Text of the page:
The sculpture comes from the high altar of the Missionary Fathers’ Church of the Immaculate Conception of the Virgin Mary in Horodenka. The church was built during 1745-1769 according to Bernard Meretyn’s design. The sculpture was created between 1752 and 1755.
Characteristic features of the sculpture include vertical curved folds of the garment and the himation, as well as vigorously turned torso. The chiton and mantle are carved clearly, sharply and linearly, emphasising the inner sacrifice and courage of St Joseph. Similar artistic experiments with lines and contours, physical dramatism and twisted curves are later seen in the creative legacy of the Austrian painter and graphic artist Egon Schiele (1890-1918).
In this work, Pinsel depicts the tense moment when St. Joseph reflects on his choice to be the faithful and obedient guardian of the Virgin Mary and Jesus. Sadly, today this unrivalled sculptural composition is missing the face, hands, metal lily and fragments of the mantle.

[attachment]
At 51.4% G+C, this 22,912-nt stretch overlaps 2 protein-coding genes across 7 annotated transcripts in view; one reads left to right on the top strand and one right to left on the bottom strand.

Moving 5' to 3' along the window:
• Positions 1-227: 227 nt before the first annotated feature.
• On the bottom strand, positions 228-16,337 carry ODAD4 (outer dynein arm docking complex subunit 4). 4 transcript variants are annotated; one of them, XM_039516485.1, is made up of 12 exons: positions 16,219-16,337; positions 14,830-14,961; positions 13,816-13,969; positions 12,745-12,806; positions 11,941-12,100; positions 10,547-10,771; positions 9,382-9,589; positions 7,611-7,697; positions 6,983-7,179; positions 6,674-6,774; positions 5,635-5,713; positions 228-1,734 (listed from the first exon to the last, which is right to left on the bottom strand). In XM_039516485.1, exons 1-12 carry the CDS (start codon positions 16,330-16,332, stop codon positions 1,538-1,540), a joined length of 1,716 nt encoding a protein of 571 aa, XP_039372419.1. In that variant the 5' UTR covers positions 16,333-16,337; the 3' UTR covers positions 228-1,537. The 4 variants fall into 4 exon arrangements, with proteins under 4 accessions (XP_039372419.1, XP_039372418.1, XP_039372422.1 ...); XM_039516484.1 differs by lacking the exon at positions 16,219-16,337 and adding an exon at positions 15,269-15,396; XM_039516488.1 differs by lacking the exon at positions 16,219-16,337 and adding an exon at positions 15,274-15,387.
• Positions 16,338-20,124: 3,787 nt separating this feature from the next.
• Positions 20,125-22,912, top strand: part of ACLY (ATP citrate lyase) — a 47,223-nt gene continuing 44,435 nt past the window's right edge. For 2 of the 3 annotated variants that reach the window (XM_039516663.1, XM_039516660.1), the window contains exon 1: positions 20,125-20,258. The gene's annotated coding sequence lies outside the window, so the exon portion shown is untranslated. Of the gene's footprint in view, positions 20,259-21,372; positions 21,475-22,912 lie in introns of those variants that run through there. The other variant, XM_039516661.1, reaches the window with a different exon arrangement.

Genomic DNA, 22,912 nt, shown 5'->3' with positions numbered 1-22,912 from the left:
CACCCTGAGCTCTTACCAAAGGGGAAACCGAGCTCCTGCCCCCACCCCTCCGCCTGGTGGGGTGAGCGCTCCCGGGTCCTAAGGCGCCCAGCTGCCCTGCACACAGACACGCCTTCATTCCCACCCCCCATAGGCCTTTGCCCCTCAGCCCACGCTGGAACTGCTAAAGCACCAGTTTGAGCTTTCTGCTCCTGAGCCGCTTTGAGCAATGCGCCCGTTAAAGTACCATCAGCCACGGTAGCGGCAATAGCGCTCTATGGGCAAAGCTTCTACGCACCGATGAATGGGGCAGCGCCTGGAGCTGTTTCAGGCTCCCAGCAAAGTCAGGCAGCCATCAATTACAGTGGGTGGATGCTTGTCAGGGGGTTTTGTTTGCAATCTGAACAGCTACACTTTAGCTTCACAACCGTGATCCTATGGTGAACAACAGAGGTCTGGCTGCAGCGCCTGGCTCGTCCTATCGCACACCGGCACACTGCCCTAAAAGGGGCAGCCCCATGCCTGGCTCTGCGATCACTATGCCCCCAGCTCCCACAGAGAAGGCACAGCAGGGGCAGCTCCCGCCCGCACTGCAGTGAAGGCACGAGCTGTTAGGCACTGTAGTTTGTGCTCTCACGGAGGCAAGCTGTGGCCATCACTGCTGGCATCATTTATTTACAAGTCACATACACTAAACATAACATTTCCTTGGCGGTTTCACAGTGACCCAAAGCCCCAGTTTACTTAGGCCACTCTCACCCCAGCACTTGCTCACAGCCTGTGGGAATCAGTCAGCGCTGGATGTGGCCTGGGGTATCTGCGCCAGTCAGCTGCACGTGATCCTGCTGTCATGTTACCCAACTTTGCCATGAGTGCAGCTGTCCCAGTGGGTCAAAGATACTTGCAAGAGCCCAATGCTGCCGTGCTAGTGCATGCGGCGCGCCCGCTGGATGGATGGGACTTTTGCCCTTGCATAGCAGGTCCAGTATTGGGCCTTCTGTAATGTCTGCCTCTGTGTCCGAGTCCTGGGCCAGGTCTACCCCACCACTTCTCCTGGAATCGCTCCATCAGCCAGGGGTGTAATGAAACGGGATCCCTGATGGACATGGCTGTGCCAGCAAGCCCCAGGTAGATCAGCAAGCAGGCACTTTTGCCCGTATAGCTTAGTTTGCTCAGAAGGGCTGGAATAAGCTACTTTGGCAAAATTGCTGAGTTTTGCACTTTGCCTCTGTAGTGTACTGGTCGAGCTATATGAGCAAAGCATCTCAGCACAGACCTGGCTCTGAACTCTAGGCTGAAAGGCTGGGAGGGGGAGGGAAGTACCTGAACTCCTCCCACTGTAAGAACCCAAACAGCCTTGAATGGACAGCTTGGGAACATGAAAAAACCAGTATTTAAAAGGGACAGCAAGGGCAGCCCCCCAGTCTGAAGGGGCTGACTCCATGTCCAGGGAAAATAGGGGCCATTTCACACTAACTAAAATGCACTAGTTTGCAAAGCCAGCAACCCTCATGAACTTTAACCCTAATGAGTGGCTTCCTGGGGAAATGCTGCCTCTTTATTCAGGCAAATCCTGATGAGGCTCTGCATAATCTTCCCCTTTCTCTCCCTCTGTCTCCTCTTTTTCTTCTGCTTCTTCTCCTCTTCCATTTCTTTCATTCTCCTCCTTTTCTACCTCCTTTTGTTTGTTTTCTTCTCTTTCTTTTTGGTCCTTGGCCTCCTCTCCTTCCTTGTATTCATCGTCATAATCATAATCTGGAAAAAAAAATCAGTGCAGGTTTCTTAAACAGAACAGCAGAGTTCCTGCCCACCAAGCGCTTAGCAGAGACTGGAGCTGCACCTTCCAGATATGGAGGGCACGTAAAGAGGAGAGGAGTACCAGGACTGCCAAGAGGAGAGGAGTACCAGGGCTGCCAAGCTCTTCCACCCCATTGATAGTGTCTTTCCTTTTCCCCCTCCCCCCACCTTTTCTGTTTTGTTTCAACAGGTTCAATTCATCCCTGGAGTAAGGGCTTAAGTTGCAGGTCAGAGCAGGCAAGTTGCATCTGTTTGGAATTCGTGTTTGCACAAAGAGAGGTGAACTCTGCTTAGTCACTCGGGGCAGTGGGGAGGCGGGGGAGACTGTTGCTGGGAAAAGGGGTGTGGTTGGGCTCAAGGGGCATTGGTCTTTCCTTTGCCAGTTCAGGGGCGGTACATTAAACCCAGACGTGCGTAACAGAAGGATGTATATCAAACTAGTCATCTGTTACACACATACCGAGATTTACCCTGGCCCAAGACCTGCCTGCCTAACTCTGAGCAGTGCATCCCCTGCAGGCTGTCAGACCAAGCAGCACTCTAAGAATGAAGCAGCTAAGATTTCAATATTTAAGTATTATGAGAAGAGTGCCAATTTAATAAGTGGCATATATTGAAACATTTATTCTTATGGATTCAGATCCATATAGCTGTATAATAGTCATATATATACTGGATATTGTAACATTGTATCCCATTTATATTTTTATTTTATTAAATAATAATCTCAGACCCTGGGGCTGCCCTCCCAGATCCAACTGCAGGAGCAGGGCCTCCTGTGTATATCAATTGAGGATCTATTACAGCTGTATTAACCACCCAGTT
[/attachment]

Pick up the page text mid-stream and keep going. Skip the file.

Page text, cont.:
Early twentieth-century photographs show that Pinsel carved the hands expressively and intensively. On St Joseph’s emotional face, the master depicted sacramental ardour and sacral contemplation.
- St. Joseph. 1752-1755.
- Limewood, relic areas of the levkas, lost polychrome.
- Size: 225.
- Location: Johann Georg Pinsel Museum in Lviv. LAG inv. no С-1-1634.
- Provenance: the high altar of the Missionary Fathers’ Church of the Immaculate Conception of the Virgin Mary in Horodenka, Ivano-Frankivsk region.
- Literature: Literature: Mańkowski, 1937, p. 32. — Hornung, 1937, p. 72, il. 63. — Hornung, 1976, p. 72, il.63. — Voznytsky, Opanasenko, 1988, p. 5, № 4 (exhibition catalogue; mistakenly identified as Saint John). — Voznytsky 2007, p. 73, № 38 (catalogue; mistakenly identified as Saint John).